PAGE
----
The Amazing Race: Family Edition!

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I love a good scavenger hunt, which is why, when I was searching for a way to teach my family where we store essentials items in the house I thought about creating a treasure hunt to help them learn.

I know what you are thinking, what a fun way for young kids to get to know where things are! Yes, it would have been fun for my young kids only this treasure hunt is for my 17-year-old, my 21-year-old and my husband.

Apparently, I forgot to train them at an early age.

I think it really shouldn’t be that hard to remember where the extra jarred tomato sauce is, where we keep the extra sheets for overnight guests, or where the cupcake pan is because they have all been in the same place for the 20+ years we have lived in the this house.

And, in case you think my system of organization is at fault, I believe that I have organized our home in a way that makes sense. For instance, the dishes and glassware are in the kitchen and close to the dishwasher; extra towels, toothpaste, toothbrushes, soap, etc. are in all of the bathrooms; and cooking utensils are organized by use, i.e. measuring cups and other baking needs are in one area, small appliances are grouped together and grilling accessories are in a separate area.

Sounds logical, right? (and, yes, maybe a bit uptight – I’ll own that)

And yet…

Not a day goes by without a “where is the…?” question. Does my family think that once a week I rearrange the shelves and closets just to mess with them? Although messing with them is something I might consider doing, I assure you that I have not done that (who has time for that!?).

I realize that no one in my house really needs to remember where anything is kept – why would they when I am always available to tell them. It’s like being in the passenger seat when my husband is driving. He doesn’t pay attention to where we are going because he knows I will tell him.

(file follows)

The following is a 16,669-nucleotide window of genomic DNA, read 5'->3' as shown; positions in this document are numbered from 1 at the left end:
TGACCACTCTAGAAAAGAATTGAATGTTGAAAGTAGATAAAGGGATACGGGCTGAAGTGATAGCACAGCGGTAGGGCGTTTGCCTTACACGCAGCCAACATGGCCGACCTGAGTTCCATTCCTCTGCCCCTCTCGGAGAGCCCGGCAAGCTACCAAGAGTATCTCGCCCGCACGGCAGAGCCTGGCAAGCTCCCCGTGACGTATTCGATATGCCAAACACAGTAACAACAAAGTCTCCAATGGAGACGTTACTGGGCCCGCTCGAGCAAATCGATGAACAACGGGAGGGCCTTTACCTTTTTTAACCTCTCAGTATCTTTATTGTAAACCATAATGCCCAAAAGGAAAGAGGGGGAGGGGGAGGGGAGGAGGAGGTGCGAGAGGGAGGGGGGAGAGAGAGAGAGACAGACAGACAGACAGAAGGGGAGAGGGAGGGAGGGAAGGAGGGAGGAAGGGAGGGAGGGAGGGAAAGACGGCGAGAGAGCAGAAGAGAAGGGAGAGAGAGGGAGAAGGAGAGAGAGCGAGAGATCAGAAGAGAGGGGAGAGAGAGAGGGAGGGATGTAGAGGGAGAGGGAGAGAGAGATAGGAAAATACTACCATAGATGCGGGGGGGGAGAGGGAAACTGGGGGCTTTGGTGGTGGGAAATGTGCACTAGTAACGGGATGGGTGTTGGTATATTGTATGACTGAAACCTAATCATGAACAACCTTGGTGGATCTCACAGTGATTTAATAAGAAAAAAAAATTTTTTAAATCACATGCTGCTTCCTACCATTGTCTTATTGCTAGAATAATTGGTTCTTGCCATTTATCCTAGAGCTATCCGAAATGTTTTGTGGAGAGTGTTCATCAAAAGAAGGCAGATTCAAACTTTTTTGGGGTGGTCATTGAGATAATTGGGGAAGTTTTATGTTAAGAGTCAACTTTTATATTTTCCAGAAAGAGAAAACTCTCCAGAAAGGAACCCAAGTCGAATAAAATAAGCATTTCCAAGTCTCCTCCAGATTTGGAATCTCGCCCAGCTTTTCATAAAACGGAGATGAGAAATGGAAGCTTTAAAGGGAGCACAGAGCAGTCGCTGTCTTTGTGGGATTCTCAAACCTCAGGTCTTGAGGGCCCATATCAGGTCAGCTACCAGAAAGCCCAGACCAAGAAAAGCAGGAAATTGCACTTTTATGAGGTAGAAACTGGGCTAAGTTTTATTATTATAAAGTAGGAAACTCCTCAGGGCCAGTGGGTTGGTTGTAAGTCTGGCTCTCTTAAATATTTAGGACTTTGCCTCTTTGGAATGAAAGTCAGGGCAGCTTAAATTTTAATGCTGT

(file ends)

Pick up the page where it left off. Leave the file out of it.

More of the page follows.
But, what if I’m in a coma? How will they find the toothpaste? Or the peanut butter?? I truly believe that dying is the only thing that would stop my kids from asking me where something is in the house.

Really.

Because even if I’m not home, it is apparently easier to text me and ask where something is then to look for it. And, yes, I realize I don’t have to answer them but they are very persistent and I am clearly an enabler.

Since I don’t think I’m going anywhere soon (knock on wood), I had to come up with another way to train my boys. I remembered the time when my kids were little and the only way to get them to do anything was to turn it into a game. If they needed to get dressed I would say, “Go get dressed, I’ll time you!” and they would race off to see how fast they could get dressed. If I needed them to clean the playroom it was a race, and if I needed them to go get me something it was timed. So in that vein, I’m creating The Amazing Race: Family Edition.

Except without the million-dollar prize and the weird foods.

Whatever, it will still be fun!

I started compiling a list of questions to guide my family to certain often used items.

One of my favorite questions that I’ve come up with so far is, “Where is the water?”

(I assume no one knows where the water is because they always say out loud, “The dog needs water.” But no one fills up the water bowl. It must be because they don’t know where they water is!)

I’m envisioning a sort of scavenger hunt/multiple choice game with prizes hidden in certain locations if they actually go find the needed item.

For instance, one of the multiple choice questions is:

You want to spit out your gum but the garbage can in the kitchen doesn’t have a garbage bag in it. You:

a) spit your gum in the toilet and flush;

b) wrap up your gum in a napkin and leave it on the counter or;

c) find a garbage bag. Extra points if you know where the extra bags are kept!

 

I can’t give away too many of the questions now because they haven’t played the game yet. I’ll let you know who wins. My boys are nothing if not competitive so this may actually work.

Stay tuned.

 

How about your house?

Do your kids know where the flour is? How about the extra sheets? The extra dog food?

Sharing is caring!

 

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